Do you feel like you work harder than what you get paid for? Do you want to ask for a raise, but you’re not sure how to do it? Have you asked for one, and didn’t get it? In the 2020 economy, companies certainly aren’t handing out money, but career experts say that despite all the penny-pinching, a raise is never out of question. It doesn’t hurt to ask!
Decide What You’re Really Worth
Start by doing some research on what other people are getting paid in your position. Once you do this you can find factual resources to support your case. Websites like Getraised.com, Payscale.com, or Glassdoor.com are a few good examples of some resources to determine if you are truly underpaid. Once you’ve determined that, present a set number to your boss, not a range or scale, but an exact number.
Schedule a Meeting
This is not one of those instances that you stick your head into your boss’s office with a, “Hey, you got a minute?” Start with an email requesting a set time with them.
Rehearse What You Want to Say
Asking for a raise isn’t easy, we know that. It’s an uncomfortable topic, and it can be quite awkward to talk about. If you know exactly how you want to execute your request, it will become a little easier. Start with a list on paper, think of 3 good reasons that you should receive a raise, and then form a statement. Start with a positive note like, “I really enjoy working here and I am grateful for all of the opportunities I’ve received within this job.” Then, lead into something like, “I have been recently taking on more responsibilities, and I have been fulfilling those responsibilities in a timely and well executed manner.” Practice with a friend, or better yet, a coworker, who is familiar with the boss.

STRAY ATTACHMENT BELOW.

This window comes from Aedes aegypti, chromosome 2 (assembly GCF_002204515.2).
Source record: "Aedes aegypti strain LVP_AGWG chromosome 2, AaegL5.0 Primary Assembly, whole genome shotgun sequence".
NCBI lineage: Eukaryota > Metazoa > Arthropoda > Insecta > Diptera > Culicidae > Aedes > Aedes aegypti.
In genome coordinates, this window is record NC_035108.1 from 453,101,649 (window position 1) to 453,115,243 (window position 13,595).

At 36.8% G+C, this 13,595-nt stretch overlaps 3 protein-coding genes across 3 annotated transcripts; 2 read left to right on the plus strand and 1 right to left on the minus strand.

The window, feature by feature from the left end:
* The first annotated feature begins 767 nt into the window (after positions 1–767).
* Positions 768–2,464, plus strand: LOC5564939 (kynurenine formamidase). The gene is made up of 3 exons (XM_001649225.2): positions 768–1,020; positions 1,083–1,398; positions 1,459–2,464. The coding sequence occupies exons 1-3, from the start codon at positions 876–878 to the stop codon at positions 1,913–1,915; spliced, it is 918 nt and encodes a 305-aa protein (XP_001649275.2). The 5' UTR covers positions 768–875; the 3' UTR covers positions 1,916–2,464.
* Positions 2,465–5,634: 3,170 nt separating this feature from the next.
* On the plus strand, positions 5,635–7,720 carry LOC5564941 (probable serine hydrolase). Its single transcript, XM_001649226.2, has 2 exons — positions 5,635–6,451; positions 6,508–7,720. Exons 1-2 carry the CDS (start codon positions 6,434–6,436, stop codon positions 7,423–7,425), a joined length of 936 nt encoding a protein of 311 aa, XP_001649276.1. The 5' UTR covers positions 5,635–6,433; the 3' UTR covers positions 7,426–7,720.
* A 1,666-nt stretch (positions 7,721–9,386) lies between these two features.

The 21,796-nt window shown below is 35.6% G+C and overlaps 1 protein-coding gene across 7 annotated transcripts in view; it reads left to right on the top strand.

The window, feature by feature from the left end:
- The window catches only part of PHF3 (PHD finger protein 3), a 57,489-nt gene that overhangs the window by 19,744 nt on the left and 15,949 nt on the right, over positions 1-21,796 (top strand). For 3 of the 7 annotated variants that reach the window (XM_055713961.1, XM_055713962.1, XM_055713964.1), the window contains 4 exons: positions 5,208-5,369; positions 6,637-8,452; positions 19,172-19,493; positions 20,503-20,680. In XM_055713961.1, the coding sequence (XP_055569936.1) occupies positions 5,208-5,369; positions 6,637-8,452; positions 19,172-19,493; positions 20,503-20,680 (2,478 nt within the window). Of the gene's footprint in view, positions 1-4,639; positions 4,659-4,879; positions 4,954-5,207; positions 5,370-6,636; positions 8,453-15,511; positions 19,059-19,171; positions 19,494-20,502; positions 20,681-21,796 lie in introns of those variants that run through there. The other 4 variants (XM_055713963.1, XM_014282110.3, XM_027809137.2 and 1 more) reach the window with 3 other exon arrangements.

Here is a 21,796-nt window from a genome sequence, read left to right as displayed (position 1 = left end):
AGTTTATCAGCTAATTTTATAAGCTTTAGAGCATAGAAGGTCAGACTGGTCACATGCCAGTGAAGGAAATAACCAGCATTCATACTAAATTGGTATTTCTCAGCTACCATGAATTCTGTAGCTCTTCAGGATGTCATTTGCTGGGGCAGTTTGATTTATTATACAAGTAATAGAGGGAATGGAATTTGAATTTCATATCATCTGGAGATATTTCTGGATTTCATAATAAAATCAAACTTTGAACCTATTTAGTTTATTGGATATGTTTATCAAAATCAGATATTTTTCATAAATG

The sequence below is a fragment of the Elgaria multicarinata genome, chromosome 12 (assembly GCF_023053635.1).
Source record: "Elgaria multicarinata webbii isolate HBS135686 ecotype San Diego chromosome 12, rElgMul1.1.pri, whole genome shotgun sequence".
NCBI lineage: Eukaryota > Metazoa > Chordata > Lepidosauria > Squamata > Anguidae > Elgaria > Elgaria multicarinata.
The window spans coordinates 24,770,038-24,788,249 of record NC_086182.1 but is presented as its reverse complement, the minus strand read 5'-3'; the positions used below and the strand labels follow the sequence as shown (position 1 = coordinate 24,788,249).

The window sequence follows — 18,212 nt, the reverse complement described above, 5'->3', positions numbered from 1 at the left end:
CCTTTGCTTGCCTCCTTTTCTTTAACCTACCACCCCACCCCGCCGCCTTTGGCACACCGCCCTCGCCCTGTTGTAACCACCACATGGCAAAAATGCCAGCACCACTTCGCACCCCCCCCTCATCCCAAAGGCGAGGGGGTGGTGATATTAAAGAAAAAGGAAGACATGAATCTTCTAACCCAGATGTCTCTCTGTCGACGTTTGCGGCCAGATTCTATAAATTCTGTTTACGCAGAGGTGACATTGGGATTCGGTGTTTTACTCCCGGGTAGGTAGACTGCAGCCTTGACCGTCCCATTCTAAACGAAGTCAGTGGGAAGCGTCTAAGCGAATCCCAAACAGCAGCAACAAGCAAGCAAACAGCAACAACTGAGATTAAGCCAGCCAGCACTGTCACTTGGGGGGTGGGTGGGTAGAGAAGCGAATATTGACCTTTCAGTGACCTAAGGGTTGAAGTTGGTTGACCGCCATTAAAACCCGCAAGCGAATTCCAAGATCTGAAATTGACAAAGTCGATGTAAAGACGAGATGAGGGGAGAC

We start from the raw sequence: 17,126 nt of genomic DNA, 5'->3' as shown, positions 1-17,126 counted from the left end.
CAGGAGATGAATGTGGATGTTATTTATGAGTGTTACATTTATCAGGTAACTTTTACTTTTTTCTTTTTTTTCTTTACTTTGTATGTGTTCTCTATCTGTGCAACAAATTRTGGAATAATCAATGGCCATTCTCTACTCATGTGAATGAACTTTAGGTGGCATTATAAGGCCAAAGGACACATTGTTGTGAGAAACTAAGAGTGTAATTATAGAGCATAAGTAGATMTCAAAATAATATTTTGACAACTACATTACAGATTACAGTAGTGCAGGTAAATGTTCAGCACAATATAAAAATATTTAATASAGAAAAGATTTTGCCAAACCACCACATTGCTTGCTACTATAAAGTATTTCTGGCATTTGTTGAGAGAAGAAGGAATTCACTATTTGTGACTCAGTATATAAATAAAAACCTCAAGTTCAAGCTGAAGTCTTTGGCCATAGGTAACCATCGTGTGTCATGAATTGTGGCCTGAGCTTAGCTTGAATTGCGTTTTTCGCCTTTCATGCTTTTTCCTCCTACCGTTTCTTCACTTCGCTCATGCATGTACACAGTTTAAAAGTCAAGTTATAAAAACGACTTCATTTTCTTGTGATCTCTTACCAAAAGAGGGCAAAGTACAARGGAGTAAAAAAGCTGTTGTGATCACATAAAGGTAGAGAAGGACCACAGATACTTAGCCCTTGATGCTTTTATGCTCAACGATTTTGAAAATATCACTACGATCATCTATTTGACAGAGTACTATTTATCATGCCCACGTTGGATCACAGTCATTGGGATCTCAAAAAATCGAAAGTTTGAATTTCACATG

Threaten to quit if you don’t get a raise.
Use another opportunity to get what you want, like an interview or another offer.
Bring up personal issues, you don’t want a raise out of pity, you want one out of merit.
Do anything to cause mistrust from your boss.
Let Them Speak
After you say what you have prepared to say, pause, and listen to what they have to say. Maybe they’ll say no, that doesn’t mean you should give up, and/or quit or immediately start applying to other places. The best thing to do is tell them to think about it and be patient, don’t demand an answer right away. Let this decision be their idea.
If They Say No:
Remember what you’re worth.
Keep working hard.
Work for yourself, and work hard.
Keep your head up and try again next quarter.
At TPI Staffing Service, Inc. we don’t decide what our clients will pay, but we encourage all of our employees to know their worth. When we find someone a job, we tell them to put their best foot forward, beginning to end, and we support them a long the way.
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